questions about ticks

  1. My sister just removed a tick from 5 year old. How is this usually handled? Is it necessary to have child see doctor to be treated for possiblity of lymes disease? Or do you watch the site and see if anything developes? My cousin lives in tick infested area and she says the doctors do not want to be called about every tick she sees. Where she lives they mark it on calendar and if bullseye or other symptoms develope they are to call. This approach makes me nervous considering the possibility of so many complications.
    •  
  2. 11 Comments

  3. by   GPatty
    Sounds logical to me....
    I've never called anyone about any ticks I have removed ( not very many).
    Just wash the area well, and apply a bit of Neosporin.
    That's what I do...
    Of course, watch it and make sure nothing out of the ordinary happens.
    I think your sister is doing fine.

    Julie
  4. by   Rustyhammer
    I do what Julie does.
    I'm not sure about Lyme disease but I don't think it's THAT common.
    Maybe just not that common in my corner of the world.
    -Russell
  5. by   RENAISSANCE RN
    Hi,


    I have had experience with this myself. My Dr. had me save the Tick. They sent it out to a lab to make sure it did not have lyme disease. Then I had a blood test 6 weeks later. The tick came back negative, but they still did the blood test as a double negative.

    My Dr consulted an infectous disease expert at Beth Israel Hos in Boston and she said that a course of early antiobiotics (before 6weeks) ( usually Doxycycline) **** NOT FOR KIDS**** is worthless. At the six week period with a positive. Doxy or another antiobiotic is administered. Is lyme disease prevalent in your area? In MA there are alot of cases.

    I would be proactive and have the tick sent out to a lab. For peace of mind anyway.


    Lyme Disease is a crippling neurological disease.


    Best of Luck,

    Terri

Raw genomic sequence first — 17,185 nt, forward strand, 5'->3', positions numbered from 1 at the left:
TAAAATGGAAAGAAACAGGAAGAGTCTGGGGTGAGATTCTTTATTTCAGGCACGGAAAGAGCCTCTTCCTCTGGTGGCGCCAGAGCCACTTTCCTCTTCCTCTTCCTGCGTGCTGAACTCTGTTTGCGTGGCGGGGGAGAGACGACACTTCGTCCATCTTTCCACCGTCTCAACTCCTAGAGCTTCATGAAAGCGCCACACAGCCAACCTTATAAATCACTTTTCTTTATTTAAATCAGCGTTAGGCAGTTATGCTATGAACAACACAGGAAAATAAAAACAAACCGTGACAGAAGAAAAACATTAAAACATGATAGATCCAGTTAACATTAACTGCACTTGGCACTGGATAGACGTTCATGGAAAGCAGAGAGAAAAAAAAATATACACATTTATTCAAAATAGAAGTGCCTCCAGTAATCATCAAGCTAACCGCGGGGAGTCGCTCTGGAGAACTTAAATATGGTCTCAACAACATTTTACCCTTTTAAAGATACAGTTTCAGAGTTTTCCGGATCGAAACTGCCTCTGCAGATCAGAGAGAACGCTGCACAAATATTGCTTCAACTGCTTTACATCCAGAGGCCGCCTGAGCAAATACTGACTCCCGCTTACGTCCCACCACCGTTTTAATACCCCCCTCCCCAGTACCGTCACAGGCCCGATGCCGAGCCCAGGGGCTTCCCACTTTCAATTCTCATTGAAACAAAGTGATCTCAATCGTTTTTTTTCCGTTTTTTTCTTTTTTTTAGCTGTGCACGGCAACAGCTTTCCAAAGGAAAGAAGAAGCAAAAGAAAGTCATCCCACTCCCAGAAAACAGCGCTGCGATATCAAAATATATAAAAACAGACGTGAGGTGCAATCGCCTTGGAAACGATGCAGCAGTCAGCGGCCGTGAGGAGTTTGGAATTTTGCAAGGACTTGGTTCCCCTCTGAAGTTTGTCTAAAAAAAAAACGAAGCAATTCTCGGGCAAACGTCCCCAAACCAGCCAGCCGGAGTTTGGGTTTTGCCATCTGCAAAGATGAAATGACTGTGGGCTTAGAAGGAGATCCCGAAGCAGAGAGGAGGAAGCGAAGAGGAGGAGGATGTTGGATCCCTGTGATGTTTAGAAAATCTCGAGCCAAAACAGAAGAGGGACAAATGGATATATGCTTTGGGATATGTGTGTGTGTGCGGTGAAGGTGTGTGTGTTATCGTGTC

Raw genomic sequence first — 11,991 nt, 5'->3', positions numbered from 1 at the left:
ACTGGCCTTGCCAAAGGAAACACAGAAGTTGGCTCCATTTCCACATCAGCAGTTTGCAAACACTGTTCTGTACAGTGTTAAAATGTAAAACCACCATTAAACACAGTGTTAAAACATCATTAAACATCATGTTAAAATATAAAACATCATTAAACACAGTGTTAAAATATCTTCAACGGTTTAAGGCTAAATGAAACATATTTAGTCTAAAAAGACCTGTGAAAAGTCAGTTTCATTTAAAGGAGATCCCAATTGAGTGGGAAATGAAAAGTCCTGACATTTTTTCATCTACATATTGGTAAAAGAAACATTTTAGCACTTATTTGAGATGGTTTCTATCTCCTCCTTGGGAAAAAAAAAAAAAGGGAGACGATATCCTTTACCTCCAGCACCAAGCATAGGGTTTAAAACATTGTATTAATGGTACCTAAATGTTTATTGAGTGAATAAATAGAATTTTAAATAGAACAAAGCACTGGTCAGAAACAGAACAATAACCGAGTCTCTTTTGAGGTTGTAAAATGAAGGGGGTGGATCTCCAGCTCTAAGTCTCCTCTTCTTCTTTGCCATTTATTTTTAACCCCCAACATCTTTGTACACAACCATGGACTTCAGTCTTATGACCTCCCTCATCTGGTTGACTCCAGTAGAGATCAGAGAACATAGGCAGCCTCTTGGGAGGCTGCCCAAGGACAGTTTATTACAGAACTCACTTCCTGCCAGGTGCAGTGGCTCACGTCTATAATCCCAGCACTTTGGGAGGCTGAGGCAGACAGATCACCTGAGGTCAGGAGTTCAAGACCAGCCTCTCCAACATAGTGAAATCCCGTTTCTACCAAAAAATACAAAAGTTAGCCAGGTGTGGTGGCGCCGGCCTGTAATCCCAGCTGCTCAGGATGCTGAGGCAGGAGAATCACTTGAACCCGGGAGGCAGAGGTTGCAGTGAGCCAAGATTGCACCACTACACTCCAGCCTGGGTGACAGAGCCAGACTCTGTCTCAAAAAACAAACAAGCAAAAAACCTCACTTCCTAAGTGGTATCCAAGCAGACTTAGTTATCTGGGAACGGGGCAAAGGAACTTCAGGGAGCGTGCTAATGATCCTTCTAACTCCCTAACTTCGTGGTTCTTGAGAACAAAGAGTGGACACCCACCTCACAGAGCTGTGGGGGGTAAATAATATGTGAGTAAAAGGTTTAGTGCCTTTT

6. by   oramar
    Interestingly enough, MA is where my cousin comes from. We have the tick, my sister is in the process of asking the ped if it should be sent out.
  7. by   colleen10
    Hi Oramar,

    I would call a pediatrician anyway, just in case. It doesn't hurt to call and ask.

    Either way, I would still mark down what day it happened and keep an eye on the affected area. I was just reading about Lyme disease in my MicroBiology book and it said that the "red bullseye rash" only occurs in about 2/3 of all cases.

    Also, I have a friend who contracted Lyme Disease via a tick bit while bike riding in Wash., D.C. He got the bullseye rash and was then prescribed a course of anti-biotics which really sent him for a loop. The Anti-biotics were very strong and made him sick, fatigued, etc. for a number of weeks.

    So, I can understand why a doctor might not want to prescribe them to a small child without first being certain that they are positive for it.
  8. by   boggle
    Boy, if we had sent every deer tick we pulled off our kids and ourselves to the lab, we would have made the lab very rich!
    Not every tick bite results in infection.

    We lived in "deer tick country" out east for a few years. Luckily my family was never infected, but most families we knew had at least one family member with LYME. It really changed how we spent our time outdoors. Lot's more paved playgrounds and sandy beaches, and less yards and fields.

    The routine out there was to carefully check your kids and yourselves each night for any ticks. The tick does not transmit the Lyme bacteria right away, (takes several hours to get a good grip on you).

    When found, pull the tick off with a tweezer, save it and note who, when , and where on the body the tick was found. Then be vigilent for signs of rash or fever, joint aches etc.